There’s little or no love in the world of Claire Denis’ Bastards (2013) – just the evil within and the wilderness without. It’s a bleak vision of society as a festering cesspool. Isolation is the only antidote; any form of human connection is a compromise that gradually wears away at the beholder’s humanity. The bones of Denis’ story – the returning hero on a mission – verge on the classical, but it’s beaten and corroded into ellipsis. Bastards’ nihilistic opacity may have alienated some, but it’s a brilliant work of rigorous intellect and elemental force. It’s a hugely accomplished film that easily sits in the top tier of Denis’ oeuvre.
Vincent Lindon plays Marco, a captain in the merchant navy who gives up his self-imposed exile at sea to return home to Paris to untangle the mess of his sister’s life after her husband’s suicide. He speaks of the family bloodline as if it’s a poison, and one could read Bastards as Marco’s attempt to cure it. He divests himself of the clutter of modern life to embark on his perilous task. Told he won’t be able to return to the sea to work anytime soon, he needs to dive into hell to find some salvation for his family. He’s like Orpheus going into the underworld to save Eurydice; he understands he may never get back up, but takes the risk regardless. This is the Paris beneath our noses; the grimy rot under the city’s bourgeois veneer.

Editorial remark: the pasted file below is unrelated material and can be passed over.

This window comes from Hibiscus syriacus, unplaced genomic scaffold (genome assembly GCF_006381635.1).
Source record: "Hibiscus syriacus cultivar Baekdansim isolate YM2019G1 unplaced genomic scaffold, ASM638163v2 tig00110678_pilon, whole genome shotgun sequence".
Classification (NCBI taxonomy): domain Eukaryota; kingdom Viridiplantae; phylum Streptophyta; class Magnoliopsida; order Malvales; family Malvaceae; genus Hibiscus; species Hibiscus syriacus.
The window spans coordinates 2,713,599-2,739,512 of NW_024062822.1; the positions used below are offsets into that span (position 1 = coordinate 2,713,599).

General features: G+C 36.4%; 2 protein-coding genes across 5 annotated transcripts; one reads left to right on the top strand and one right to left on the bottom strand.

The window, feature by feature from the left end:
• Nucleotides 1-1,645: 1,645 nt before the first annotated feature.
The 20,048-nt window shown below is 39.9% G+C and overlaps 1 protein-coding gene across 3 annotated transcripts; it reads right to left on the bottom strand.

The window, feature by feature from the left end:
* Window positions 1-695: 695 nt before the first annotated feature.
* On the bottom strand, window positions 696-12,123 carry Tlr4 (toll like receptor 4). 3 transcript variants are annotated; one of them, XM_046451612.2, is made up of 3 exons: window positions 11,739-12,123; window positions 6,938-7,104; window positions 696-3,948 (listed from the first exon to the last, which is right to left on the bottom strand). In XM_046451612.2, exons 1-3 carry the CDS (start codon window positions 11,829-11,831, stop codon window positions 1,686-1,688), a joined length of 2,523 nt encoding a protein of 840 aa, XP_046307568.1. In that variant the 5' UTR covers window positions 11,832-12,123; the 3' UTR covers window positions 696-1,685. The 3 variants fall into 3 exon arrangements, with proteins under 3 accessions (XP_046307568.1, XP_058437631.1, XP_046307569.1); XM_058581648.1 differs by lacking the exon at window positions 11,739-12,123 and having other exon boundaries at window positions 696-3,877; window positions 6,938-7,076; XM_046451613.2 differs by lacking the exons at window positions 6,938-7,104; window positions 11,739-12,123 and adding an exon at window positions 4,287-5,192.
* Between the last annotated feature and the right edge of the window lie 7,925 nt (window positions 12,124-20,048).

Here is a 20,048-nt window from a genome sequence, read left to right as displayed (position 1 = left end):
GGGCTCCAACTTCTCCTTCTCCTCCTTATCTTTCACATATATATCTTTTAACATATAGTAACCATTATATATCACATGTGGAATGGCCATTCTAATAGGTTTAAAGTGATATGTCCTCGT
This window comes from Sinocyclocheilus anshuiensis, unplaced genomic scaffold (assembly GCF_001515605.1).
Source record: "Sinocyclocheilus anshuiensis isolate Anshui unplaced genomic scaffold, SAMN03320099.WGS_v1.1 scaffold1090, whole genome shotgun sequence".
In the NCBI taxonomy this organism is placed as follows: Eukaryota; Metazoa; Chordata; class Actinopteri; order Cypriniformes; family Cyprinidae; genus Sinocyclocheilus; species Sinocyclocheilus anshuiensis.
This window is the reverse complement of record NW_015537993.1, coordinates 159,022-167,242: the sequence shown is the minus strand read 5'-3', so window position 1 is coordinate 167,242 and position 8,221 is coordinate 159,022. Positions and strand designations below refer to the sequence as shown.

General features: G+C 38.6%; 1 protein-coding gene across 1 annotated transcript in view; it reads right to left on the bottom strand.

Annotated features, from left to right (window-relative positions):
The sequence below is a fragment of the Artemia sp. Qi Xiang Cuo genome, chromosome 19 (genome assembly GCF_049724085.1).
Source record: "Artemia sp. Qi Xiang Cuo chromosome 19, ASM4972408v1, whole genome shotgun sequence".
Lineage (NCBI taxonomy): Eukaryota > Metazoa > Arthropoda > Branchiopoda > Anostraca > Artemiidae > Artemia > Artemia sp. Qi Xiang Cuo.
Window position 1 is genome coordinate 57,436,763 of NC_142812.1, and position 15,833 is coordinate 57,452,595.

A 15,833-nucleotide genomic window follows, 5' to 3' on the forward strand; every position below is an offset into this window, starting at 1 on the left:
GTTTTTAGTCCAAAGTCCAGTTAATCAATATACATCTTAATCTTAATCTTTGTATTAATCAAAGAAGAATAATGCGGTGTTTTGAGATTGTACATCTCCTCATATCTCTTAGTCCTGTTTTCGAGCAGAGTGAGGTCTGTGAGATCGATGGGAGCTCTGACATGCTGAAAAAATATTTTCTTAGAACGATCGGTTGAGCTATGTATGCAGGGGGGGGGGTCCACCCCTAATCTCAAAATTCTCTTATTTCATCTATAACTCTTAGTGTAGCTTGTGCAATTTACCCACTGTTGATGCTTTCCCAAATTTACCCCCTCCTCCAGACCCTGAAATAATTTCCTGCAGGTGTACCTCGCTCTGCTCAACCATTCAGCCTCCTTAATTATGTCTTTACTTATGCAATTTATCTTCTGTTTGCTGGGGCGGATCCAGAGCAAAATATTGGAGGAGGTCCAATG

Marco’s apartment is a typically ornate Parisian flat, but he keeps it bare, with just a bed and a computer. He’s like a soldier, uneasy in his new surroundings, but ready to move at a second’s notice. The city’s inhabitants are monsters, either by intention or omission, and Marco moves quietly among them in the hope of saving his niece, Justine (Lola Creton). She is the silent victim of unspeakable evil. Barely alive, she spends the duration of the film in a traumatised daze. Justine is both Marco’s goal and talisman, but she’s also at the heart of Bastards’ raison d’etre; a stark personification of the separation of body and soul.
The film’s descent into the recesses of depravity recalls the oppressive clamour of Requiem for a Dream (2000). Yet, where Aronofsky’s elaborate grotesquerie was geared to bludgeon the senses, Denis’ carefully calibrated horror numbs them. It’s a downward spiral, but the lack of linear cohesion keeps the viewer in the dark about where it’s headed. Redemption often feels within reach for the characters, but the pull of fate becomes stronger as we’re drawn from the familial nucleus of the city, to a barren, forbidding farmhouse at the far reaches of the suburbs. It’s there that Bastards’ emotional wilderness meets the temporal hinterland. The finale is calculated to stun; it will haunt you for weeks.
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